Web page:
One of Long Island’s major challenges is that of its fragmented landscape of governmental and civic organizations. This fragmentation runs deep – with 665 government entities alone, according to the Long Island Index, published by the Rauch Foundation. Yet we compete on a regional basis, and many of our most important issues must be tackled regionally. This is especially true with the environment, where combating major impediments to water quality, for instance, requires collaboration to arrive at solutions, build consensus around them, and generate public support.

That’s why the Rauch Foundation helped establish the Long Island Clean Water Partnership, a consortium of organizations committed to collaborating among themselves and among a wide range of stakeholders to implement solutions to reverse the decline in the region’s water quality. The Partnership involves five principal organizations – Citizens Campaign for the Environment; Group for the East End; Long Island Pine Barrens Society; The Nature Conservancy, and Stony Brook University, the Partnership’s scientific affiliate. Since the Partnership’s founding in 2013, each of those organizations has continued its own important work, while agreeing on specific collective priorities for bringing about the restoration of Long Island’s aquifers and surface waters.

The Foundation invested in the Partnership, because we believe in the value of collaboration, and that value has already borne itself out in numerous ways. Most notably, the Partnership was the driving force behind securing funding in the New York State budget for the Long Island Nitrogen Action Plan, which brought together the State’s Department of Environmental Conservation, both counties, and the Long Island Regional Planning Council to undertake needed science at the watershed level. More recently, the Partnership played a vital role in highlighting regional priorities, as reflected in the $2.5 billion Clean Water Infrastructure Act, signed by Governor Cuomo on Long Island this past April.

The Rauch Foundation’s support for the Long Island Clean Water Partnership is part of a broader commitment by the Foundation to partnerships and coalitions as mechanisms for moving the needle on regional change. Other examples relating to the environment on Long Island include the Long Island Sound Funders Collaborative, a consortium of thirteen philanthropies focused on a coordinated approach to grant making in and around the Sound, and the Right Track for Long Island Coalition, representing more than 500,000 Long Islanders working with Governor Cuomo to support the LIRR’s Enhancement Project (the Third Track). In the Chesapeake Bay region in Maryland, the Foundation has also played a principal role in helping to negotiate a merger between three Eastern Shore organizations to form a more powerful water protection presence there.

Nearly five years since its inception, the Long Island Clean Water Partnership is an excellent example of how to fashion regional approaches resulting in real and lasting change. Let’s embrace the model and replicate it on other issues to build a prosperous future for Long Island.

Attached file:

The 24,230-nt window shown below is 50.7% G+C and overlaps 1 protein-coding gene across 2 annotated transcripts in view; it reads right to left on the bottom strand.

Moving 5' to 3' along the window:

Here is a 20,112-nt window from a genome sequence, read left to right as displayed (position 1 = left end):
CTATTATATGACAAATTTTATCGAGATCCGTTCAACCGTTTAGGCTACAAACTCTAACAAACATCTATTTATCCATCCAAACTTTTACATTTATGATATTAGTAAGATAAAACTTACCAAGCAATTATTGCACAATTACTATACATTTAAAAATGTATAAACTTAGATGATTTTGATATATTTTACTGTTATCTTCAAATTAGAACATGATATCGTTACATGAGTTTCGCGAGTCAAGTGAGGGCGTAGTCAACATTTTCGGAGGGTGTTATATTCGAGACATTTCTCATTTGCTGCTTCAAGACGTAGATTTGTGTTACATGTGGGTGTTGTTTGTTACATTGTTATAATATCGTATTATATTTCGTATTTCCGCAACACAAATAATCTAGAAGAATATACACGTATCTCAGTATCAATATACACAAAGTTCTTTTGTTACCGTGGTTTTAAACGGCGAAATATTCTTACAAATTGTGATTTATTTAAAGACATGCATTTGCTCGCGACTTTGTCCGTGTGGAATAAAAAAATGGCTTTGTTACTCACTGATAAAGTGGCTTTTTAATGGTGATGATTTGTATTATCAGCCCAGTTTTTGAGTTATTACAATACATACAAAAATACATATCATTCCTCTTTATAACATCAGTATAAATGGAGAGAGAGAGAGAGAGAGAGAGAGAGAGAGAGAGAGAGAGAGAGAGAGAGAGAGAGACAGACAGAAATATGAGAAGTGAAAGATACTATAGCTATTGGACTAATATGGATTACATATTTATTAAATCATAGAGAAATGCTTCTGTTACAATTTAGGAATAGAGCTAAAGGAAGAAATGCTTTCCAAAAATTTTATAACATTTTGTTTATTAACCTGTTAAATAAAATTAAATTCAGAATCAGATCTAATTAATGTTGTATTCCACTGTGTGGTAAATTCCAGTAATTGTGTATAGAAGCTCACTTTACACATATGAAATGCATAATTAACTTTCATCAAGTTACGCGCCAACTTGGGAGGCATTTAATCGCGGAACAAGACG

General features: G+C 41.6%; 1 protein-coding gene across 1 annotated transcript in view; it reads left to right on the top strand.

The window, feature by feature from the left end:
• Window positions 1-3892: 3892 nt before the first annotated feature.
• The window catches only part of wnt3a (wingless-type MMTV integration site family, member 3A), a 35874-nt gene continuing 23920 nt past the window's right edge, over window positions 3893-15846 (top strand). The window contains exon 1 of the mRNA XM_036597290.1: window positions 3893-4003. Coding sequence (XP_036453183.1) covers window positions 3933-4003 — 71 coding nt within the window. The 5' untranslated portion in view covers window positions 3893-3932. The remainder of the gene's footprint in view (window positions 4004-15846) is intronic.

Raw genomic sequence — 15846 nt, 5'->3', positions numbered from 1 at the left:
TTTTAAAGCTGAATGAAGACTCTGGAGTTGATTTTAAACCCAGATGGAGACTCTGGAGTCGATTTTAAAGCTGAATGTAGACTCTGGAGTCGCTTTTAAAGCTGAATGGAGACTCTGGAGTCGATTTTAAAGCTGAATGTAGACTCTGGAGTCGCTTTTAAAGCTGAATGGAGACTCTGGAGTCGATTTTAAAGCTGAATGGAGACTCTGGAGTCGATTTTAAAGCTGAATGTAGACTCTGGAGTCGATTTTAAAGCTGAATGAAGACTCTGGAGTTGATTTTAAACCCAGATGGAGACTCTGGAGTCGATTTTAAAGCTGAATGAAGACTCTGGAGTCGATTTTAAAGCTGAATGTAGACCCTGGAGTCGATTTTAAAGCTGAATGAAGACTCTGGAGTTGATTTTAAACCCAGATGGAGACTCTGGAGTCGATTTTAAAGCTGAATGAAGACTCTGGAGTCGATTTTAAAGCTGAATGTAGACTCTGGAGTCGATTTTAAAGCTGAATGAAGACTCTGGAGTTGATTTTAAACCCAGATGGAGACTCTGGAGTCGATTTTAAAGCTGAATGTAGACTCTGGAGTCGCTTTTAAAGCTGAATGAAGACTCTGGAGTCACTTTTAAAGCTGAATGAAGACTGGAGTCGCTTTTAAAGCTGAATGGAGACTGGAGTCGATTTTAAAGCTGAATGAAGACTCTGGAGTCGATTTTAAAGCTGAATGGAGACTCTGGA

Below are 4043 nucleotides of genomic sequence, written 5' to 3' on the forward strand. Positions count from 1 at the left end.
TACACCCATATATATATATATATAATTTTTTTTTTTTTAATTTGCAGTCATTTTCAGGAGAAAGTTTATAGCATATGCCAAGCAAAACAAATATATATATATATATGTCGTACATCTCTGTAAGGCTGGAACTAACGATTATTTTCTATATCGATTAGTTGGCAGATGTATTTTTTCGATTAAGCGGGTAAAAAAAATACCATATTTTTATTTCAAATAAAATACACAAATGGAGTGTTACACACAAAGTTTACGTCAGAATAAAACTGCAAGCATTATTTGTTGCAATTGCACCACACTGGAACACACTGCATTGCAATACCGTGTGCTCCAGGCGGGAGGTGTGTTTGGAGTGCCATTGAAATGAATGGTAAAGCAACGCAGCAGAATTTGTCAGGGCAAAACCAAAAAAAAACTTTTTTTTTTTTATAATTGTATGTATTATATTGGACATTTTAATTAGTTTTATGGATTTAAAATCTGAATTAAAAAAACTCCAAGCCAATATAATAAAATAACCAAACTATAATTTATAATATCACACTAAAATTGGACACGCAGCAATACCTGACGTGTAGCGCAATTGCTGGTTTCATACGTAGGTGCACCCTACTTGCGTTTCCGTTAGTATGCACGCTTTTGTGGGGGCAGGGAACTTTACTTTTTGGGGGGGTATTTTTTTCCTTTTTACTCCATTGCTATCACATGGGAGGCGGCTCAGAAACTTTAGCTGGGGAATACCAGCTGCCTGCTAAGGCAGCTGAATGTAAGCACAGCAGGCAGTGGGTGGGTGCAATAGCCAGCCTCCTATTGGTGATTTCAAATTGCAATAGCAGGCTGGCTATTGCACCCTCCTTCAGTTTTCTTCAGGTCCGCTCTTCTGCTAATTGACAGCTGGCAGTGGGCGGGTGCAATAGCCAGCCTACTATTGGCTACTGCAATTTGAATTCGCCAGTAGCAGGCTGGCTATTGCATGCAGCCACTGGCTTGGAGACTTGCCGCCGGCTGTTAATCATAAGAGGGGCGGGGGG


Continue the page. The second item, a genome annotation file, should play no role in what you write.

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Long Island drinking water is at risk from common household cleaners, old septic systems, and contamination from prescription drugs. Take action now to protect our drinking water.

Long Island drinking water: How do we protect it?

Our families rely on clean Long Island drinking water

There is no way around it - we need water to survive. We live on an island, and it is critical to our well-being that our water is safe for drinking on Long Island. Our children and grandchildren often drink from school water fountains, we brush our teeth from the tap, and our dogs may even drink from the toilet, despite our best efforts. But how safe is it?

Poor water quality continues to threaten Long Island drinking water, and also impacts everything from shellfisheries to leisurely activities like boating and swimming. There are solutions outside of purchasing bottled water (which we don't recommend - opt for reusable bottles and limit waste!) to protect our drinking water at home.

Go green at home by reducing the use of common household contaminants. Pesticides, fertilizers, toxic cleaners, and chemical products are already bad news for humans, pets, and wildlife. When used or disposed of improperly, these items show up in our waterways, worsening the water quality and drinking water on Long Island. Opt for green or homemade products instead that are just as effective.

Inspect and replace your septic system as needed. Old septic systems have had a direct negative impact on Long Island drinking water, resulting in increased nitrogen pollution. The Community Preservation Fund extension and expansion now allows for 20% of funds to be used for water quality improvement projects in the five East End towns. Long Islanders in Suffolk County can take advantage of a septic system replacement through a grant rebate program.

Properly dispose of medications and substances through disposal programs on the East End, and in Suffolk and Nassau Counties. When flushed down the toilet, prescription and over-the-counter medications can contaminate our drinking water, as well as our bays and harbors. Medication drop boxes are safe and discreet, and also help prevent drug abuse, harm to children and pets, and others.